In our last couple posts, we spoke briefly about military family care plans and some of the issues that can come up with them. Here, we wanted to briefly mention a federal law which may provide protection to military members who face the unfortunate situation of having a spouse initiate child custody proceedings while the military spouse is deployed overseas.
Under the Servicemember’s Civil Relief Act (SCRA), judges may grant stays of custody proceedings when a soldier’s participation is materially affected by military service. The law makes stays mandatory for 90 days after deployment, provided the service member has a defense to the custody action and the defense cannot be presented without his or her presence. Stay of proceedings can also be granted if the service member cannot be reached or it cannot be determined whether the military member has any other meritorious defense against the custody action.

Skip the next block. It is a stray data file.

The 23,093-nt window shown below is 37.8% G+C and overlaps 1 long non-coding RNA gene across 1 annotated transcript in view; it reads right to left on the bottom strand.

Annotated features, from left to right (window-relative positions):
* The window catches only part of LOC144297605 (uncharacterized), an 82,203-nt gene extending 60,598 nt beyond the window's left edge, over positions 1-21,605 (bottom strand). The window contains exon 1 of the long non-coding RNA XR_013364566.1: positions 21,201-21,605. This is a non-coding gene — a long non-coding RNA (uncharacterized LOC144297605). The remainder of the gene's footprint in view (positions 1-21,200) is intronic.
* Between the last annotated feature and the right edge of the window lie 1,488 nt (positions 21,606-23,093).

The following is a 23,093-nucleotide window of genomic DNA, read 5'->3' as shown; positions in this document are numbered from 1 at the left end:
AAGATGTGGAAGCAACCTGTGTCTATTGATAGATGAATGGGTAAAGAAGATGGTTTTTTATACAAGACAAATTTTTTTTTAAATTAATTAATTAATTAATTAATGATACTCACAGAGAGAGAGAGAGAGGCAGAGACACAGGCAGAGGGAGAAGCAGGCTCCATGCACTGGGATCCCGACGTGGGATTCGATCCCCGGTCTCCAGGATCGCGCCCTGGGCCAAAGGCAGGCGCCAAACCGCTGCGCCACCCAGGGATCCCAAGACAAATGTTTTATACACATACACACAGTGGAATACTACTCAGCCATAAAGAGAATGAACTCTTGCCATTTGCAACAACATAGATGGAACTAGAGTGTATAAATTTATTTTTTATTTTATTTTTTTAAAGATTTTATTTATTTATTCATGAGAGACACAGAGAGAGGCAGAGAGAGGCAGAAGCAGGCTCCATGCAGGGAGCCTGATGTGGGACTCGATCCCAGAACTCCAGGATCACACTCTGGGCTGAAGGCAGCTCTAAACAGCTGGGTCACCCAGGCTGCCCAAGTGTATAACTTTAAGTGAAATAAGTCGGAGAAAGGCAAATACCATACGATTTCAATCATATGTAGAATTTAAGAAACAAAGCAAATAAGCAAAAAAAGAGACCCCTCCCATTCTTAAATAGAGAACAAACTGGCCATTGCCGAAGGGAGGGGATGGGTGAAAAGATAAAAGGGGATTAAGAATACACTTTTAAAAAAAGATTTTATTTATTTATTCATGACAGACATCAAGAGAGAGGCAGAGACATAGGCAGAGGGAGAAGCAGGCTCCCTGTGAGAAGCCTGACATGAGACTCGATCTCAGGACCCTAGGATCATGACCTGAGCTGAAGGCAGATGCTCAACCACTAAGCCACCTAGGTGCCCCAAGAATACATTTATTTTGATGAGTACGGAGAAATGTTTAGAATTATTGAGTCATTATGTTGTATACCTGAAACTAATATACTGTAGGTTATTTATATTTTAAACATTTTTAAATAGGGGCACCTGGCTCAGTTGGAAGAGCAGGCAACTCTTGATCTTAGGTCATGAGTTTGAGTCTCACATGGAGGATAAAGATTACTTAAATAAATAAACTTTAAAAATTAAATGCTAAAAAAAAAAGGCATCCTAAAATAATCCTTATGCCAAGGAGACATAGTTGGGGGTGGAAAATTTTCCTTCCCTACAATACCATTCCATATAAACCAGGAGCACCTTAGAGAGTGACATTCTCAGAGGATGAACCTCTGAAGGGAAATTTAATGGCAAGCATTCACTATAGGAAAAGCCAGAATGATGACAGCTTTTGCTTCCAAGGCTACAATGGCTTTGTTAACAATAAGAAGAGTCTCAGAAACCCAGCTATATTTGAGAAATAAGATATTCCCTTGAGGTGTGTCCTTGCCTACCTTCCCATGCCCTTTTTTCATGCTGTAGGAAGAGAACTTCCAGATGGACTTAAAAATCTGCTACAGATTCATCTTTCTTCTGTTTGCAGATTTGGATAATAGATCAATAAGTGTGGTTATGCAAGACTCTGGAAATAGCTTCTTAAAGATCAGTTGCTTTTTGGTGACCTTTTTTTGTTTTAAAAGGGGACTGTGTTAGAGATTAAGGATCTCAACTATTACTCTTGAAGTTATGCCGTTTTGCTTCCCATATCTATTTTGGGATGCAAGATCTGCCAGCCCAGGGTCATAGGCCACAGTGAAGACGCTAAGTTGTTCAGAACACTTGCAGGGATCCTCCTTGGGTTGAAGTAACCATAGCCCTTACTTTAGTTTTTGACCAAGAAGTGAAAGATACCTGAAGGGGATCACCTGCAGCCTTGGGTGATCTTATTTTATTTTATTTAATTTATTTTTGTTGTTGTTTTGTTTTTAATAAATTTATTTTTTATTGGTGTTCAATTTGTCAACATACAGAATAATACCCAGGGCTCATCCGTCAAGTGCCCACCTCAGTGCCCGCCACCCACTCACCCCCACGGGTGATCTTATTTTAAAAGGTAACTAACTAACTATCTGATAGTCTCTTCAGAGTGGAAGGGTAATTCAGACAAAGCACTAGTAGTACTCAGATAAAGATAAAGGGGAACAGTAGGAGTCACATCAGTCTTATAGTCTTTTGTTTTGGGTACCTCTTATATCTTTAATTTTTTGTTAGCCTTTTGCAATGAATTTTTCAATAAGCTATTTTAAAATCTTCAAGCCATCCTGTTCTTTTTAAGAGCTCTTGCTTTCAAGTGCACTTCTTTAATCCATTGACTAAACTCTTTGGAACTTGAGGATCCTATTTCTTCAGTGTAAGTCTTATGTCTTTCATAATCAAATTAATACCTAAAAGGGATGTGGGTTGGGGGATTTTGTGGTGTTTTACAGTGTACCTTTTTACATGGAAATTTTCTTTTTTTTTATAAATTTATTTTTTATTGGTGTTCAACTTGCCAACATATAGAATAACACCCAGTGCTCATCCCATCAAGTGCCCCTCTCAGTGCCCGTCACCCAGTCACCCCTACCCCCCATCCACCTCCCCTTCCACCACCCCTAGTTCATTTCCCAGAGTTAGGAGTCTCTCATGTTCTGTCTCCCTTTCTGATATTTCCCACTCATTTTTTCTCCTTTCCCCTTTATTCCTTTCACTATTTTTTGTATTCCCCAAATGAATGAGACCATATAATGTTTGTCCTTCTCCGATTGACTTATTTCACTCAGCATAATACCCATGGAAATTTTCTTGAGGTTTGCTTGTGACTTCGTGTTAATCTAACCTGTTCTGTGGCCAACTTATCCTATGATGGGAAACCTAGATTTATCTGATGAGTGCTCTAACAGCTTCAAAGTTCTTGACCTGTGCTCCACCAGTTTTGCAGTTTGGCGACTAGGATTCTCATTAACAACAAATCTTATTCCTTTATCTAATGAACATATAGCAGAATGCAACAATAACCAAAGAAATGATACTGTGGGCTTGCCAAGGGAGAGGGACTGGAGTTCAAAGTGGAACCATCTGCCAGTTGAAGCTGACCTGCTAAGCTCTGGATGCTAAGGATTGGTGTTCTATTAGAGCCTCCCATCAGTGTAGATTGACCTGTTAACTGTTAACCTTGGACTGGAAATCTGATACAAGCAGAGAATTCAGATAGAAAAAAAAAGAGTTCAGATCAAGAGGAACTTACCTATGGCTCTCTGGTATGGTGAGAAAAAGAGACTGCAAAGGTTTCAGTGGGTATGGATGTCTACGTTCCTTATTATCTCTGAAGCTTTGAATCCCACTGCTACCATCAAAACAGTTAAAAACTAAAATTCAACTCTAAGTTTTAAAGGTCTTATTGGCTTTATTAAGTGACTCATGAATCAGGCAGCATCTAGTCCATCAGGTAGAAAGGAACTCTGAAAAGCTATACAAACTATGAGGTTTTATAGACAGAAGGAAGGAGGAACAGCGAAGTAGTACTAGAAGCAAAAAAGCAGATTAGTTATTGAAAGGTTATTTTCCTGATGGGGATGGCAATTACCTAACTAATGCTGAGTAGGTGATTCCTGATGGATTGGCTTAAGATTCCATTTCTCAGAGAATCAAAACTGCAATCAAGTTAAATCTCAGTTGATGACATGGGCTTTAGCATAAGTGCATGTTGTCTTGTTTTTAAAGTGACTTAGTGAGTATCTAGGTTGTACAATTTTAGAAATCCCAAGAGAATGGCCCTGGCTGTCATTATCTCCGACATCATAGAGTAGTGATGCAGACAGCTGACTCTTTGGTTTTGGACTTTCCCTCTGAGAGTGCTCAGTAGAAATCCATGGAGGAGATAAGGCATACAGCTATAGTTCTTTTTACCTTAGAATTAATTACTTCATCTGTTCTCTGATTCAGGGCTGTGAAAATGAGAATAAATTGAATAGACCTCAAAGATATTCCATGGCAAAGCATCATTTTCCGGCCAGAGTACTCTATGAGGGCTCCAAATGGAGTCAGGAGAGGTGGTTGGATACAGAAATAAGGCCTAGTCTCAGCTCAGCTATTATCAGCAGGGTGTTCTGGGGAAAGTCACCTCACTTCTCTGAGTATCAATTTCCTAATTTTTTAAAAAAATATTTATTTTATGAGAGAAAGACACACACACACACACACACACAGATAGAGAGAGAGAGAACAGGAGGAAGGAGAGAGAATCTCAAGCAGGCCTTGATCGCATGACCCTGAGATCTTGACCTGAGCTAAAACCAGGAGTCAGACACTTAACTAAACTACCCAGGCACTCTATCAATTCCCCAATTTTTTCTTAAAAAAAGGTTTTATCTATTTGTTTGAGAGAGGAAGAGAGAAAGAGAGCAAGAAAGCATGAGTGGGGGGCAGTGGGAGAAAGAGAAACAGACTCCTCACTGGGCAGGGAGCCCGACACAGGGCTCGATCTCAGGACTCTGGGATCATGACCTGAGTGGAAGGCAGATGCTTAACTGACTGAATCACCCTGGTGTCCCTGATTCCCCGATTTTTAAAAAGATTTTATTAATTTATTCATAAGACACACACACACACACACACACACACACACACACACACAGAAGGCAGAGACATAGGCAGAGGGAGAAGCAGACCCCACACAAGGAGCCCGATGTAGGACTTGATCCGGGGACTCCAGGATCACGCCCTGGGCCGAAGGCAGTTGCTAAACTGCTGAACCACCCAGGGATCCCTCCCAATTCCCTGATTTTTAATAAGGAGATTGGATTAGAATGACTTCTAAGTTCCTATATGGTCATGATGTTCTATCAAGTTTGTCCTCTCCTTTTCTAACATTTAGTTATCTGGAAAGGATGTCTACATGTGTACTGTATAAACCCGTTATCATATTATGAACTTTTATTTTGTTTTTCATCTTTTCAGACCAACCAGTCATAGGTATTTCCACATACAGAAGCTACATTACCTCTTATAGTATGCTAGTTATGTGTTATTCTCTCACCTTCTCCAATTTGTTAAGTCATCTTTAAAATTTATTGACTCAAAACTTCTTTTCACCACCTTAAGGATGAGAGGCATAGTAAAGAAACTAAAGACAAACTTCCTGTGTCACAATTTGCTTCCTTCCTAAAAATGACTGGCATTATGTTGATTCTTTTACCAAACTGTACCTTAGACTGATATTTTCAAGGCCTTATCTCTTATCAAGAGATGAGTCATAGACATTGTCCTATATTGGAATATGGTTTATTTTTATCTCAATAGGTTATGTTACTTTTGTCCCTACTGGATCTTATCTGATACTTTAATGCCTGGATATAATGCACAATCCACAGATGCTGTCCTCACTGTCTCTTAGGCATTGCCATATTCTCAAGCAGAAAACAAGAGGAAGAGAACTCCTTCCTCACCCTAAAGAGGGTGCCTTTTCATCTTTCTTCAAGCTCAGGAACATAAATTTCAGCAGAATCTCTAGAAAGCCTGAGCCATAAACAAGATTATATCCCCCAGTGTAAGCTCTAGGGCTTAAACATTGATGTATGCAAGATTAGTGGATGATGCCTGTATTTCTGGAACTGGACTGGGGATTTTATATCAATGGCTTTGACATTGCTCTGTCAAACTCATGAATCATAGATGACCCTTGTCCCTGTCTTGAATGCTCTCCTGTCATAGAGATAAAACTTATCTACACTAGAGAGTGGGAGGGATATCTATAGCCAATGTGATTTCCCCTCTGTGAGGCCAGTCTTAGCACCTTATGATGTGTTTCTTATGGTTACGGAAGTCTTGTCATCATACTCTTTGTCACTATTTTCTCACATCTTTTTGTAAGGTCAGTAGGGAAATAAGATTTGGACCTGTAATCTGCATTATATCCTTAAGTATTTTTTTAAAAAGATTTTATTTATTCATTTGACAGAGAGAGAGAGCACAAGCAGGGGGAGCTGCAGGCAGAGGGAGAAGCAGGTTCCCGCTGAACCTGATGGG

Having custody proceedings temporarily stayed under the SCRA can provide some degree of relief to a deployed military service member, but the relief is limited. Ultimately, courts make custody decisions not on the basis of the interests of the parent, but on those of the child. If a child’s best interests are negatively impacted by a military parent’s deployment, there is a risk of having custody modified at the request of the other parent. The SCRA can help buy a deployed parent time, though.
The best thing a military parent can do is to make prearrangements for custody in the event of deployment and work with an experienced attorney to delay custody proceedings during deployment, when possible. Having good plans in place will not always prevent loss or modification of custody, but it can help.